Lessons Learned from a Berky Mother and Daughter
Guest Author: Andrea Montalbano
Andrea Montalbano is the author of the Soccer Sisters book series and founder of the Play It Forward Project. She was a Hall of Fame defender at Harvard University and a former supervising producer on the TODAY Show on NBC. She is also a coach, a mother of athletes, and an international advocate for using sports for education and gender equality.
Andrea enjoyed her four years as a starter on Harvard’s soccer team and serving as a co-captain her senior year of college. She’s excited to share her love of the sport with others, including her daughter and two-time Berkshire Soccer Academy attendee Lily.
Spreading the Sport of Soccer
Coaches Across America
Last summer, our family took a service trip to Armenia with Coaches Across Continents. CAC is an amazing charity that uses sport to promote education and social change all over the world. We spent three days in the capital, Yerevan, and then went out to some of the small villages where girls have little to no opportunity to play soccer.
We played a lot of games based on soccer drills to elicit conversations about the roles of girls and women in society and to encourage communities to give girls more opportunities on and off the field.
The trip has had a lasting impact on my family in some surprising ways!
My Top 6 Incredible Lessons Learned From Our International Service Trip
- International Language of Friendship – Soccer has always been my kids’ favorite sport, but after this trip, they also understood that it is a sport that connects them to others around the world. None of us speaks Armenian, but as soon as we put the ball down, we were laughing and making friends. It’s an eye-opening experience to travel the world and have an immediate connection with people by just passing them a ball. No matter where your family goes, just bring a ball with you and you will have a way to relate to people everywhere. This was especially rewarding for my family. My husband is Armenian-American, and having the kids play soccer with local kids gave them an easy way to identify with their Armenian heritage.
- Kid Ambassador – My daughter Lily first traveled to Armenia with me in December 2014 when the U.S. Ambassador asked me to spend a week talking about the importance of girls playing sports. It isn’t easy to coach through a translator, so I ended up using Lily (10 at the time) to demonstrate all the drills. Lily’s presence and participating allowed the kids to relate and relax. They were not intimidated by her; on the contrary, were surprised and impressed that a girl could be so skilled. As for Lily, the positive reaction that she elicited helped her understand that, even as a child, she could be a role model. This was a powerful lesson and really brought home how fortunate she is to live in a country where girls are encouraged to play sports.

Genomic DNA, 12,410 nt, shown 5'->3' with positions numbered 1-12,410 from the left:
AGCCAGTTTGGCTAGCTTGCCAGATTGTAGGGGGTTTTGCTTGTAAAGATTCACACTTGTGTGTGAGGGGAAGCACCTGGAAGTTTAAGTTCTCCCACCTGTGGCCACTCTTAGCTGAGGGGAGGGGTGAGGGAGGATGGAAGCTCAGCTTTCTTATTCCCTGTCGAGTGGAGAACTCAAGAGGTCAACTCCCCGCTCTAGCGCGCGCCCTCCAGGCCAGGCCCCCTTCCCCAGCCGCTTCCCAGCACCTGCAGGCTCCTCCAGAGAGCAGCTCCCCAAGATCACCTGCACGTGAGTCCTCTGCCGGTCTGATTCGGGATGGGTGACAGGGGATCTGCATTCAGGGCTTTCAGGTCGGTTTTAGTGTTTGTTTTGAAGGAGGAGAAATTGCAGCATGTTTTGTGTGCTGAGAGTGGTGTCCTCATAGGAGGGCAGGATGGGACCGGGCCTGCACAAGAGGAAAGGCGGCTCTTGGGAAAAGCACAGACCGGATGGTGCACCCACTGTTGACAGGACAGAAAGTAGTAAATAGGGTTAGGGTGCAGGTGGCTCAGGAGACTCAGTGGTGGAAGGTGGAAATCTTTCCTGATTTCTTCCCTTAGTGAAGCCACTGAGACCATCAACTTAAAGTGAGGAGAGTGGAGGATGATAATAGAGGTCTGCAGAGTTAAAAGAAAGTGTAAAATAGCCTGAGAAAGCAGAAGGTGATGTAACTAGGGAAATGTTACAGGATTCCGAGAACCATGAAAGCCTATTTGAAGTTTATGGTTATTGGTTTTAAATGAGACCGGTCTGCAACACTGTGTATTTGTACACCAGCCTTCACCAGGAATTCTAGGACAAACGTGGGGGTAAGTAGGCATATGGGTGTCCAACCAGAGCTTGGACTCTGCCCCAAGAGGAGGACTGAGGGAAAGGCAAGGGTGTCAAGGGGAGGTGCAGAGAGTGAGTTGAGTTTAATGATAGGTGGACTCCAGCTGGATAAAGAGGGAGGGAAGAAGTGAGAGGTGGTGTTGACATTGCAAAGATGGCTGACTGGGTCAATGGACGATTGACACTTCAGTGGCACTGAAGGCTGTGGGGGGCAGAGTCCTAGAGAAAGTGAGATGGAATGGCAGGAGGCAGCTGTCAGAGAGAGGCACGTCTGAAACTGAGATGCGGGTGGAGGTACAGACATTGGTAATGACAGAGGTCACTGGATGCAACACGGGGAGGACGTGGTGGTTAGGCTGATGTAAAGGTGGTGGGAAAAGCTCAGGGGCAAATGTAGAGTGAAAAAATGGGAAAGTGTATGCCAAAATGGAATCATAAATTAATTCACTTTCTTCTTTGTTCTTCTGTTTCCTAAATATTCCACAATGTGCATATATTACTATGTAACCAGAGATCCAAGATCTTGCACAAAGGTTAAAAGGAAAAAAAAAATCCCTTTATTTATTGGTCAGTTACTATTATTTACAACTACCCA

- Sisterhood –Lot of unknowns preceded this trip. It reminded me of when Lily first went and worried whether she would like her cabinmates or make friends. These are normal questions and fears. It turned out that she had so much in common with the girls at camp, and their common love for soccer fostered immediate bonds. This was something we found on our trip, as well. As soon as the girls began to play, they were connected by the sisterhood of the sport. Fatigue, thirst and all out effort brought them together, and they connected in so many important ways. Lily and I both have made so many dear friendships through sport – and sharing this sisterhood with girls half way around the world was profound.
- Gratitude – We often take for granted the fact that our daughters can go to a soccer camp like Berky and play soccer and a host of other sports in school, leagues or tournaments. In Armenia, Lily saw first-hand that the opportunities simply doesn’t exist for many girls around the world.
- Awareness — The trip’s influence is also evident in Lily’s schoolwork. She was recently assigned to write about someone who took chances and impacted the world. She selected the founder of the National Organization for Women and iconic feminist Betty Friedan. When she had to write an argument paper, she decided to write about equal pay for the women’s national soccer team. This trip has opened her eyes in so many unexpected ways.
- The Joy of Soccer – When we sign up our girls for soccer, I think we hope they play so that they have fun, make friends and learn some skills. But organized sports can easily become hyper-competitive and over-professionalized. So I really work to find experiences for Lily and her brother that refocus them on the pure joy of playing. Being a Berky parent has been a big part of that. This service trip was another way to bring us back to the reasons we play – fun, friendship, and life lessons. It also inspired me to start the Play It Forward Project, a movement to encourage kids to bring the core values of sportsmanship into their communities. Lily not only helped me create it, but she has embraced it. The other morning, I woke up to find Lily baking muffins before school. “I want to bring them to the security guard at school to thank her for making me feel safe.”
If you want to support Coaches Across Continents, you can check out their website. They don’t offer trips for families as a rule, but here are some organizations that do and some others that use sport for social good here at home.
Woza Soccer Organizes soccer service trips for teens https://www.wozasoccer.com/
Positive tracks supports sport related community service projects www.positivetracks.org
Global Goals Women’s World Cup to be held in NY this September http://ggwcup.com//
Soccer Without Borders uses soccer to support positive change all over the world